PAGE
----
I think I want to self-publish a little booklet from an Arminian perspective on evil and suffering. Here is a little something I started a while back to kick it off.
As I start writing this booklet, the United States is ending the worst week of tornados in over sixty years. On Sunday, a powerful EF-5 tornado ripped through Joplin, Missouri, and devastated the town, leaving some 150 people dead. At the end of last month, over 170 tornados ripped through the South, killing over 300 people.
The stories that emerge after these events are surreal. A family is coming home from a high school graduation in two cars. Those in the first car make it to the basement. The graduate in the second does not make it. A group at a convenience store hides in a freezer as the tornado passes overhead, and someone records their terror. The same scenario played itself out in the bathtubs and closets of countless homes in Joplin but with a different result. One moment everything is normal. Ten minutes later hundreds of people are dead.
In the course of a human life, many events of this sort happen. In just the ten years prior to writing this booklet, tsunamis devastated Indonesia and Japan, with a nuclear crisis following the latter. A hurricane destroyed New Orleans. The United States has engaged in two wars in Iraq and Afghanistan, with thousands of soldiers and over a million Iraqis and Afghanis killed. These wars were sparked by the downing of the twin towers in New York City on September 11, 2001 by terrorists, who have attacked several other locations, resulting in hundreds of deaths. As I write, a wave of protests is sweeping the Middle East, with the governments of Egypt and Tunisia already overturned, and the leaders of Libya and Syria killing scores of their own people in an attempt to retain power.
Some of these events are the result of human choices and human evil. Other events come from nature. Most of us wish we could have done something to prevent such suffering, to stop such evil. This attitude especially applies to the type of people that we would call “good” people. The overwhelming majority of people we consider virtuous would do something to prevent such suffering and loss of life if they could.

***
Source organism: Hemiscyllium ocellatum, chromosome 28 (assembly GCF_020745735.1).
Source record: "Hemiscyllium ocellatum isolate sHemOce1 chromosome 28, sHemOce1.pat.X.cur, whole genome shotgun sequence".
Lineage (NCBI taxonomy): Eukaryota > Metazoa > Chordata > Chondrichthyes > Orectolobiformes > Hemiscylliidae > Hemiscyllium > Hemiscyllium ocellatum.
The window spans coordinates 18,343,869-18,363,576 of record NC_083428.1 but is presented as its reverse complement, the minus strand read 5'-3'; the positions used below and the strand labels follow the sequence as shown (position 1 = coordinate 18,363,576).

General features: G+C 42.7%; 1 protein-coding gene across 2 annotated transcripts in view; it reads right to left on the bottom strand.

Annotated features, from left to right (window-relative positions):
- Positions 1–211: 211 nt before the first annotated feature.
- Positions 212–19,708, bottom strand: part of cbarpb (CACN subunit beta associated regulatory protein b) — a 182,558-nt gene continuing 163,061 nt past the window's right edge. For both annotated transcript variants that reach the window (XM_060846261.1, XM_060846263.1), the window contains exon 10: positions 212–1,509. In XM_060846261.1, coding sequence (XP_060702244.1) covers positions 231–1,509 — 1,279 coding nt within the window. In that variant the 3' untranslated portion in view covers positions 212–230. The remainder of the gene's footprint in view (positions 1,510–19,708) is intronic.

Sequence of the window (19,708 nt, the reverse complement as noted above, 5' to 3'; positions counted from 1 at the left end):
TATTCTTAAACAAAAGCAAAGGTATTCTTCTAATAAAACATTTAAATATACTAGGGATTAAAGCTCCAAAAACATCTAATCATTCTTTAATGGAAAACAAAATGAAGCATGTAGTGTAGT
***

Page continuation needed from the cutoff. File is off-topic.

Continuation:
So why doesn’t God stop them? Don’t Christians believe that God is good--indeed, supremely good? In a play about Job, Satan taunts, “If God is God, he is not good. If God is good, he is not God.”  The play writer, Archibald MacLeish, poetically captures here what is often called the problem of evil. If God is God—that is, if he is all powerful—then how is it that he allows so much evil to go on in the world, not to mention pain in general. On the other hand, if God is good, then you would think he would want to put an end to evil and suffering. Perhaps he is just not powerful enough to do away with it.
It is not a new question. It is a question that comes up whenever some group dares to think that their gods love them. It is implied in Old Testament stories like the one where Israel loses in battle to the city of Ai in Joshua 7. How could they lose when Yahweh was powerful enough for them to win? The Greek philosopher Epicurus raised the question in Greece, hundreds of years before Jesus came to earth.
It is a question that knocks on the door of the modern world more than ever before, because individuals are more empowered than ever before. In the ancient world, in the two-thirds world, powerlessness in the face of the wicked is such a given that it is often easier to accept. A sense of fatalism—that the world is just what it is—often is the name of the game. Death is an ever present reality you just accept.
But the democratic, Western world—at least in theory—has given everyone a voice. And science has allowed us to beat death far more than ever before. Never before has so much seemed possible. Never before have we seemed more empowered to say “no” to evil and suffering.
So perhaps never before have the impossibilities of this world seemed more anomalous, more angering. When we are so motivated to change the world, why does God seem to let “the nations rage” (Ps. 2:1)? When we are now noticing the forgotten of the world, why does God continue to let them suffer? When we now pass laws that look out for those with disabilities and provide health care for the impoverished, why does God not put an end to such things? These are the problems of evil and suffering.
 Archibald MacLeish, JB